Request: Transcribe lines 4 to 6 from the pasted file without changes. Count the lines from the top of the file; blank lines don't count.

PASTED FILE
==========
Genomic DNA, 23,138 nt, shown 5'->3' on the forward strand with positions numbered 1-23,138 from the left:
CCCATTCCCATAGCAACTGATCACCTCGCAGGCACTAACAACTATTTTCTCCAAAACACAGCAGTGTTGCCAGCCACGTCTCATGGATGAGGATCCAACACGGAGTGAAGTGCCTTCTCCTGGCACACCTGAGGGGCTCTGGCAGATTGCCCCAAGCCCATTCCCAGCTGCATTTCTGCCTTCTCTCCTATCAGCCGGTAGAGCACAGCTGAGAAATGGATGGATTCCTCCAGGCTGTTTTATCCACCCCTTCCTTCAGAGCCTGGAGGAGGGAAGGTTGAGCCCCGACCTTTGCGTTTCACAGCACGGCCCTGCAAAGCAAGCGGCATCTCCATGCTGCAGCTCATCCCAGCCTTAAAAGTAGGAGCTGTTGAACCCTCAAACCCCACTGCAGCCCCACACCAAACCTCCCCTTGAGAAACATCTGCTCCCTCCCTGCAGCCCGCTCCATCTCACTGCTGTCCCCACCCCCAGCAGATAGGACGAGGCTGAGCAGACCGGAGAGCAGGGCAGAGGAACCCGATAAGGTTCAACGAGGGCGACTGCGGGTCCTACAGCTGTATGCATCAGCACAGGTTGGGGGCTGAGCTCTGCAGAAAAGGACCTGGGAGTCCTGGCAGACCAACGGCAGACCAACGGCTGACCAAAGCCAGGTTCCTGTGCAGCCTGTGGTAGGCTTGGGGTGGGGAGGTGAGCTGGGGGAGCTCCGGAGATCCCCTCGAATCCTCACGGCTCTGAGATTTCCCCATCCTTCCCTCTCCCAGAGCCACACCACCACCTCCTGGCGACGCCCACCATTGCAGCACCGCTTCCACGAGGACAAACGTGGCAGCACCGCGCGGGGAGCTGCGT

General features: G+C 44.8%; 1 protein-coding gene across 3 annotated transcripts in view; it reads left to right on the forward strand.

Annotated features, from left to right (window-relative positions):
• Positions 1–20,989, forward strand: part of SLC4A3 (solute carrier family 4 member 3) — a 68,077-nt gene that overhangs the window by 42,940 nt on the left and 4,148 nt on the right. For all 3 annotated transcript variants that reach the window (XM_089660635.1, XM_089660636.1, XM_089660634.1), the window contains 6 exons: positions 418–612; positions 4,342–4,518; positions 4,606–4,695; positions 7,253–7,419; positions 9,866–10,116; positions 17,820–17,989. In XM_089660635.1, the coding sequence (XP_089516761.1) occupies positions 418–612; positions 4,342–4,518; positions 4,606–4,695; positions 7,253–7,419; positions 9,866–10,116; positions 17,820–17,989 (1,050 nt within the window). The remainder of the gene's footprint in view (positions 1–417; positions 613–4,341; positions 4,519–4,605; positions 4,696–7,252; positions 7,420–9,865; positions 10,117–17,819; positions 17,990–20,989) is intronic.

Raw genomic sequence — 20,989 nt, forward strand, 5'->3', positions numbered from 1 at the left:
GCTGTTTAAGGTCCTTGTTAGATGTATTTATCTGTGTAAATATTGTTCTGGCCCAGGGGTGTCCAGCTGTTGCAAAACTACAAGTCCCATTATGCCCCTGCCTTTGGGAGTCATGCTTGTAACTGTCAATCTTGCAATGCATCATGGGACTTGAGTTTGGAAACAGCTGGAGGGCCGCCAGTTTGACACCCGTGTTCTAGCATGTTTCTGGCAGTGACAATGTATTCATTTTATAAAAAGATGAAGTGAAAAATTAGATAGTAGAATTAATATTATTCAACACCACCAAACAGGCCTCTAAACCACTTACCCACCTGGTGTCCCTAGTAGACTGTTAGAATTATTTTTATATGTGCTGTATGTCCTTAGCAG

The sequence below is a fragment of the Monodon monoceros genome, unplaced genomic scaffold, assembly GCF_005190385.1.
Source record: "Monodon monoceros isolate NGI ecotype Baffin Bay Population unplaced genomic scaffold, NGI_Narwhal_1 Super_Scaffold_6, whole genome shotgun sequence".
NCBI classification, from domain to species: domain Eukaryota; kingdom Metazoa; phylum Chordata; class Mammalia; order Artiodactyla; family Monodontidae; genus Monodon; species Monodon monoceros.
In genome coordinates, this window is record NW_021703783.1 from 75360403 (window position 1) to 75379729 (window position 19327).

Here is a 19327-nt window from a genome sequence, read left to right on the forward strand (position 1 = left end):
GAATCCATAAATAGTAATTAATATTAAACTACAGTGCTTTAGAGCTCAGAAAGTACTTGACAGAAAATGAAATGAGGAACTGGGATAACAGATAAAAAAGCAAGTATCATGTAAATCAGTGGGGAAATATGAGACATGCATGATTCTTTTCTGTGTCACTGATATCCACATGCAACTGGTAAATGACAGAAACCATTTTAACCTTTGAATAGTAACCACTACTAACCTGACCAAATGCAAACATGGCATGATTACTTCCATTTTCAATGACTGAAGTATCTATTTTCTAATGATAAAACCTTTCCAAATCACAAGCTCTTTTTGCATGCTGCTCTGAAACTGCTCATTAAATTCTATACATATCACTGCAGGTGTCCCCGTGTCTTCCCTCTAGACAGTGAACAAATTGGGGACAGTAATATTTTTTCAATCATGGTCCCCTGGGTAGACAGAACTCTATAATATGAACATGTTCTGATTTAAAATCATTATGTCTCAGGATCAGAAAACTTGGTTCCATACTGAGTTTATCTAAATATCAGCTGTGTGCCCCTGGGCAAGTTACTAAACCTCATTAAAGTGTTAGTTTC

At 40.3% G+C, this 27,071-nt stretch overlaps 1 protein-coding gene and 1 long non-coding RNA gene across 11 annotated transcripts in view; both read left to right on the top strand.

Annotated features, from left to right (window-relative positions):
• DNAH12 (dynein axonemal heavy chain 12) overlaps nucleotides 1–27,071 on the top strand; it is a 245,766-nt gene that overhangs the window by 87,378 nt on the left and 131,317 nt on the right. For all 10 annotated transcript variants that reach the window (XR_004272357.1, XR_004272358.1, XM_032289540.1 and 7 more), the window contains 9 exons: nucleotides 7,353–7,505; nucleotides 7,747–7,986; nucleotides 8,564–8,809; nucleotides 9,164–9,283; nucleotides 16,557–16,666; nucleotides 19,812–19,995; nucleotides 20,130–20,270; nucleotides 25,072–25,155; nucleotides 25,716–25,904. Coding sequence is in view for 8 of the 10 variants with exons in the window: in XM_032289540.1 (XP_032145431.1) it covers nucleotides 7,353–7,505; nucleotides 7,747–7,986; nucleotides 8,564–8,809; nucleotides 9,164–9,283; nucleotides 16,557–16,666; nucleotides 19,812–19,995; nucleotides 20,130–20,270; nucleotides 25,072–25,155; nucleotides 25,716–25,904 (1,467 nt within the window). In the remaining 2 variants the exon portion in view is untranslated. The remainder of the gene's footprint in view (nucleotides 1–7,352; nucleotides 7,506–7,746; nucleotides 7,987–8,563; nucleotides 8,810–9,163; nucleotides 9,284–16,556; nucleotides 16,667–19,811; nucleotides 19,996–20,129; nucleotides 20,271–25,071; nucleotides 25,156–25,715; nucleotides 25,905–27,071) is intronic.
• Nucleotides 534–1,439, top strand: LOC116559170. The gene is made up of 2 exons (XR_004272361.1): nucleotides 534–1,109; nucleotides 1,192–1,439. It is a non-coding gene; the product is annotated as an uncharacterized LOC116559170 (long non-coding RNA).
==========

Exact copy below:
Annotated features, from left to right (window-relative positions):
• Positions 1–20,989, forward strand: part of SLC4A3 (solute carrier family 4 member 3) — a 68,077-nt gene that overhangs the window by 42,940 nt on the left and 4,148 nt on the right. For all 3 annotated transcript variants that reach the window (XM_089660635.1, XM_089660636.1, XM_089660634.1), the window contains 6 exons: positions 418–612; positions 4,342–4,518; positions 4,606–4,695; positions 7,253–7,419; positions 9,866–10,116; positions 17,820–17,989. In XM_089660635.1, the coding sequence (XP_089516761.1) occupies positions 418–612; positions 4,342–4,518; positions 4,606–4,695; positions 7,253–7,419; positions 9,866–10,116; positions 17,820–17,989 (1,050 nt within the window). The remainder of the gene's footprint in view (positions 1–417; positions 613–4,341; positions 4,519–4,605; positions 4,696–7,252; positions 7,420–9,865; positions 10,117–17,819; positions 17,990–20,989) is intronic.

Raw genomic sequence — 20,989 nt, forward strand, 5'->3', positions numbered from 1 at the left: